The short-term solution to this mess is for Europe to create safe legal channels for refugees. Legrain argues this could be easily done by allowing people to apply for asylum at consulates abroad. And refugees should be allowed to live wherever they want in the EU. But right now Europe struggles with resettling 160,000 of them across the union through a mandatory quota system that’s already been rejected by Hungary, Romania, Slovakia and the Czech Republic.

The premise behind this plan is that refugees are a burden that needs to be shared. But Legrain says forcing people to settle in countries that are hostile to refugees or more specifically, Muslim refugees (as in the case of Slovakia) won’t work. Refugees won’t feel welcome there, so they’ll likely move, he adds. “Let Slovakia suffer the stigma, loss of EU and German goodwill, and the missed opportunity of not letting in refugees.”

The long-term solution is to eliminate borders altogether.

In his book, Legrain argues it makes no sense to restrict migration in a globalized world when trade and investment need it. “Although most governments wouldn’t dream of trying to ban cross-border trades of goods and services—only North Korea aspires to autarky these days—outlawing the movement across borders of people who make goods and provide services is considered perfectly normal and reasonable. Why is the door open for American managers to run factories in Honduras, but the door slammed shut for Hondurans who want to work in American factories? Why… is free trade and the free movement of Western elites a wonderful thing but the free movement of everybody else unthinkable?”

One reason may be the fear that poor people would flood rich countries. “Most people don’t want to leave home,” says Legrain. “Those who do move tend to move temporarily when they can move freely.”

The precedent is already there. EU citizens can live and work in any country in the union without a visa; the richer countries haven’t been overrun with citizens from poorer ones, despite the large income disparities.

While this shows “we should not be afraid of free mobility,” income gaps in the EU are smaller than those worldwide, notes Jean-Christophe Dumont of the Directorate for Employment, Labour and Social Affairs at the OECD. Plus EU countries have at least some level of economic and political harmonization.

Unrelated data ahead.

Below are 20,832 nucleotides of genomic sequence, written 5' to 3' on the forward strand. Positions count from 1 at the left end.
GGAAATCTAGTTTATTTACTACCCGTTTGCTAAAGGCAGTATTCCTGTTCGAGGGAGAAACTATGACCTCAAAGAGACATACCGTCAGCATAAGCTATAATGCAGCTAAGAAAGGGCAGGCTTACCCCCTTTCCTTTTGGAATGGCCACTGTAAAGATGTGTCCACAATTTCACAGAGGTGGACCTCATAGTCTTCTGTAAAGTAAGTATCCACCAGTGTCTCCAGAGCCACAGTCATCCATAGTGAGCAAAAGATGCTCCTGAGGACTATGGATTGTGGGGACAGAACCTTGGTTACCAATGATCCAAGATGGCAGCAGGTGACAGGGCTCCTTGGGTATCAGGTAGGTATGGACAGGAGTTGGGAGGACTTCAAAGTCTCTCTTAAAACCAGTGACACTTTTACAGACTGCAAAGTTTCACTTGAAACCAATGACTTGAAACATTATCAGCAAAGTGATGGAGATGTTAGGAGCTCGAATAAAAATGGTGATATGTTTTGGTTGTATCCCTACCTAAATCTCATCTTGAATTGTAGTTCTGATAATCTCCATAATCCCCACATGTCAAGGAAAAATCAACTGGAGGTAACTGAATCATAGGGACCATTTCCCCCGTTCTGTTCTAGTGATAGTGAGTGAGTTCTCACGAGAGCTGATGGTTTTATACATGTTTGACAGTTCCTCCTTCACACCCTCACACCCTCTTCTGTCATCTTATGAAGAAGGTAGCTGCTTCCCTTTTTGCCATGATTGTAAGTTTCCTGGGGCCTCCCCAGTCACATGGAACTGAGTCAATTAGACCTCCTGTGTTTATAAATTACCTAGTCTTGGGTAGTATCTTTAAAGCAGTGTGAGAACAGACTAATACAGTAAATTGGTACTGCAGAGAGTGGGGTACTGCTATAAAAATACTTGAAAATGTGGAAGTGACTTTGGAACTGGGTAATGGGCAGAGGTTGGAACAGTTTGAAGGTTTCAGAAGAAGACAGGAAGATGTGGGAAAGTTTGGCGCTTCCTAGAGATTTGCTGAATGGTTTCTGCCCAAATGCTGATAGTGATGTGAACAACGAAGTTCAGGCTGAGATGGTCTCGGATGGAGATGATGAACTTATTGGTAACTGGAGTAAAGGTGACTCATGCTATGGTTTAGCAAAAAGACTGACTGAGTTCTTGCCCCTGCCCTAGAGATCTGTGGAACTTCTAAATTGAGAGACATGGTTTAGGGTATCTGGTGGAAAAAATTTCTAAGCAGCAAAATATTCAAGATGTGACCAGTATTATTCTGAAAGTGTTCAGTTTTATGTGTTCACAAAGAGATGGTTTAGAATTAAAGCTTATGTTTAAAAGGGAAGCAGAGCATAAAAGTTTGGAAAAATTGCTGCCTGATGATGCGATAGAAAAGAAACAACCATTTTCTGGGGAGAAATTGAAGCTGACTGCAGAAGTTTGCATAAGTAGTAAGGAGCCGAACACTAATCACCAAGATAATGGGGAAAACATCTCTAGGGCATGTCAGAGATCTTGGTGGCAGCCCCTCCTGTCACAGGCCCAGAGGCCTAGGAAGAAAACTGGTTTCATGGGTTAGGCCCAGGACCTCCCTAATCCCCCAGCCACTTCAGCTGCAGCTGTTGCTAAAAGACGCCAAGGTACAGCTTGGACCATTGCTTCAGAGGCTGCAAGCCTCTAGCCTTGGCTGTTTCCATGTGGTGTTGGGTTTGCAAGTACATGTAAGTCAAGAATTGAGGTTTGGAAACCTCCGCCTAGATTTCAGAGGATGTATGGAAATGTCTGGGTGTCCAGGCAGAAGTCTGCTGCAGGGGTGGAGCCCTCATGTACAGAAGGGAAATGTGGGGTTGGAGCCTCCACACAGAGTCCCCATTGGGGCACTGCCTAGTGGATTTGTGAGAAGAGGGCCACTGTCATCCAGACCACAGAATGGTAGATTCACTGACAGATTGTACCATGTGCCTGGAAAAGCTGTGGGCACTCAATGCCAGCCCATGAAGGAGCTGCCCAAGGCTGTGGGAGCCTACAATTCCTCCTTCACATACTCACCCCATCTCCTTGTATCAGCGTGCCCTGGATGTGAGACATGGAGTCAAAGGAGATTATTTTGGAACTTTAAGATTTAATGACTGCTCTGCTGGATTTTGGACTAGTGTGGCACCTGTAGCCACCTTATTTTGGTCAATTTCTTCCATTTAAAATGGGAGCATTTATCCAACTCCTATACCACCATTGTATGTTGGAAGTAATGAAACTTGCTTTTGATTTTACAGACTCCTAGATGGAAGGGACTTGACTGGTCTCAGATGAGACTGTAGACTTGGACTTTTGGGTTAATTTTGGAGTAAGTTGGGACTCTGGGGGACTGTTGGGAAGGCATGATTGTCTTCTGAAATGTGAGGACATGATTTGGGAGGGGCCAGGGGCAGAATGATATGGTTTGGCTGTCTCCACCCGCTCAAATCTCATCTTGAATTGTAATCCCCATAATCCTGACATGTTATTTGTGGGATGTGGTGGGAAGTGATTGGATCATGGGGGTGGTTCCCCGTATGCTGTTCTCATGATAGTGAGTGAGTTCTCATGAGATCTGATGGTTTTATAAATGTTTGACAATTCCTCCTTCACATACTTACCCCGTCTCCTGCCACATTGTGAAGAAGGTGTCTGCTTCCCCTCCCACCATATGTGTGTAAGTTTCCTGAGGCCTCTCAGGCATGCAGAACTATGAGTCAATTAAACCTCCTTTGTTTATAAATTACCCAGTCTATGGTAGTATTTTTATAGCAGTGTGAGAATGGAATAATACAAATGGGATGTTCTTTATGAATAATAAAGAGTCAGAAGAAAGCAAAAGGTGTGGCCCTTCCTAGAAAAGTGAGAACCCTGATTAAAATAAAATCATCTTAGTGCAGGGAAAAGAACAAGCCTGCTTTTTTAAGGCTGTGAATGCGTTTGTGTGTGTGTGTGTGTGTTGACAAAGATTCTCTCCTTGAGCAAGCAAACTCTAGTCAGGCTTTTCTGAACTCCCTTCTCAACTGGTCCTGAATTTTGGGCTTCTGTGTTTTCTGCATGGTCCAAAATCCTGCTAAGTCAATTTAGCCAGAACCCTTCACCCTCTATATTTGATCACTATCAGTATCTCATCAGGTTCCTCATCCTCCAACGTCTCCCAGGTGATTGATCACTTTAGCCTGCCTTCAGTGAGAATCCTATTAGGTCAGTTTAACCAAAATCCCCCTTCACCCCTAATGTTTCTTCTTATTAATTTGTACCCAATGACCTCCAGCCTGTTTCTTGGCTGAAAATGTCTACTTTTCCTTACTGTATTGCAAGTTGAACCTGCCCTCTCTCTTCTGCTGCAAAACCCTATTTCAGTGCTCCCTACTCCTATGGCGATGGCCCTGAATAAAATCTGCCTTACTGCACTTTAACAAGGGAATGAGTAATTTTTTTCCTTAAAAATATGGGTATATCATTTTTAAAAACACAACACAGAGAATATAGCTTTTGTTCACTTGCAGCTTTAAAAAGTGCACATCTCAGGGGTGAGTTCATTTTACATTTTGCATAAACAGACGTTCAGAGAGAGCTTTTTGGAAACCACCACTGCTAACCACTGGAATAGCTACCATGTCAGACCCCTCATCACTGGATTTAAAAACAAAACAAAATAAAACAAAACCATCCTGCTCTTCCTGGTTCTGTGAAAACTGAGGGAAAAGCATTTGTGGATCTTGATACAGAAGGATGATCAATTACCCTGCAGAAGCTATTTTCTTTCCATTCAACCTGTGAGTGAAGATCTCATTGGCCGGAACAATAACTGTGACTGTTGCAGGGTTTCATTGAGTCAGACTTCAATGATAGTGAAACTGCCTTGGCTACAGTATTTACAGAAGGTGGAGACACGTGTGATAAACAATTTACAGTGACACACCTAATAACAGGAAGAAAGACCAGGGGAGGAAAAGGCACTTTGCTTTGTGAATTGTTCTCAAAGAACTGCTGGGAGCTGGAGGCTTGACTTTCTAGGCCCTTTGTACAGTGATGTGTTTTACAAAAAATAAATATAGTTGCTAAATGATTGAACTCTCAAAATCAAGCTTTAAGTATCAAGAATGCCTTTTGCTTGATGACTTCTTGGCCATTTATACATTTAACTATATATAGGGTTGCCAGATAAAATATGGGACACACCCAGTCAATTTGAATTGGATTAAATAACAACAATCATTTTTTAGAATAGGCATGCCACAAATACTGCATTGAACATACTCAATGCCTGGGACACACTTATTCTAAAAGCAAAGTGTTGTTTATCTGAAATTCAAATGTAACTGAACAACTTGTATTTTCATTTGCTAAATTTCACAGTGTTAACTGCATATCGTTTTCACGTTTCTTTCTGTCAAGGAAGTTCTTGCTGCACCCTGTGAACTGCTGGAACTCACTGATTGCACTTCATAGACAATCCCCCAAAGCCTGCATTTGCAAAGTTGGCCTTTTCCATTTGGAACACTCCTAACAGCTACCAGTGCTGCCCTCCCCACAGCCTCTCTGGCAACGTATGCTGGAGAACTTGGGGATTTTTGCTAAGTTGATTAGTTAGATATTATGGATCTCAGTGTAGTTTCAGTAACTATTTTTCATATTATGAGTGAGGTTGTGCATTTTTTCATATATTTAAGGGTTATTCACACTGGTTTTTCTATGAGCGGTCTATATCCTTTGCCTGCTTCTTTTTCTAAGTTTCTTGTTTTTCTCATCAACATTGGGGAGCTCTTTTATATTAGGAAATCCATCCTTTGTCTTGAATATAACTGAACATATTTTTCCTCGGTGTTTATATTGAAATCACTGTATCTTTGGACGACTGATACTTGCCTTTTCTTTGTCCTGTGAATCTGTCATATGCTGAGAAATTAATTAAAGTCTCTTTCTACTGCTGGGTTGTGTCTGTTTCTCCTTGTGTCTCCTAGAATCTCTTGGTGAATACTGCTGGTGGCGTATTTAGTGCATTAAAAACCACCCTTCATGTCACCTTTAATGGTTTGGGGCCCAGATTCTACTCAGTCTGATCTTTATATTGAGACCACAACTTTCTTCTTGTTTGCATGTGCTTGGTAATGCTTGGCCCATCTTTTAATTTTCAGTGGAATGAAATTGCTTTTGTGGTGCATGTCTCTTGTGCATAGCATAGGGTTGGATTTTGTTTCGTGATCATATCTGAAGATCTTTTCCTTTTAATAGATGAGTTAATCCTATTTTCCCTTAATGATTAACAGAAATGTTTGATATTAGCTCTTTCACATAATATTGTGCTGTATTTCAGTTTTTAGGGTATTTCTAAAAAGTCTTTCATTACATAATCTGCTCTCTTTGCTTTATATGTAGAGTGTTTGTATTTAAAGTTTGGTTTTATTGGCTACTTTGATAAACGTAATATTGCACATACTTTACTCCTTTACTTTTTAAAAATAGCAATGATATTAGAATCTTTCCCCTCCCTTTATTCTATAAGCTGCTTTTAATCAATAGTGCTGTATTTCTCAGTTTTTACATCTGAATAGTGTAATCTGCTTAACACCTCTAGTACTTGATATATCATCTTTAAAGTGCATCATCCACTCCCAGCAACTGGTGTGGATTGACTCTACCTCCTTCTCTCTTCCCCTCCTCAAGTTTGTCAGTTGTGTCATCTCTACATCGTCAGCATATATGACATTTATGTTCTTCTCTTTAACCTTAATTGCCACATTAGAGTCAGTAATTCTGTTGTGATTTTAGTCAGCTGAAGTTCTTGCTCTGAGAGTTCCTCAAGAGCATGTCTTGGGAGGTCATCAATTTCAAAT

But Legrain argues that free movement would mean greater talent diversity for companies. “In many cases,” Legrain writes, “a diverse group of people with limited abilities can outperform a like-minded group of high-ability problem-solvers, because an individual’s likelihood of improving decisions depends more on their having a different perspective from other group members than on their own high expected score.”

Free movement would also allow the global labour market to better match workers and companies. “When labour markets are segmented along national lines with quotas for some workers and enticements for others to migrate, governments are in effect trying to second-guess the market—and inevitably they do not have enough information to get it right.”

Unclaimed trillion-dollar gains

Michael Clemens, senior fellow at the Center for Global Development in Washington, D.C., reached a similar conclusion in a 2011 study. “When it comes to policies that restrict emigration, there appear to be trillion-dollar bills on the sidewalk.” He estimates that removing global labour mobility barriers would produce gains of 50 to 150 percent of world GDP. As well: “The emigration of less than five percent of the population of poor regions would bring global gains exceeding the gains from total elimination of all policy barriers to merchandise trade and all barriers to capital flows.”

Now consider that only about three percent of the global population currently lives abroad.

Legrain and Clemens aren’t the only economists who see a border-free world as viable. The website, Open Borders: The Case, published an Open Borders Manifesto earlier this year. It has about 200 signatories, many of them economists.

The manifesto calls for relaxing and eventually eliminating global migration restrictions. “To end this, we do not need a philosopher’s Utopia or a world government… Border controls should be minimized to only the extent required to protect public health and security. International borders should be open for all to cross, in both directions.”

Although unthinkable now, Legrain predicts this change could happen within a few decades. “If you had said in the 1980s there would be freedom of movement between Lithuania and Lisbon, people would have said you’re crazy.”

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Copyright 2015 Rogers Publishing Ltd. This article first appeared in the Winter 2015 edition of Corporate Risk Canada magazine

Copyright © 2017 Transcontinental Media G.P.
Transcontinental Media G.P.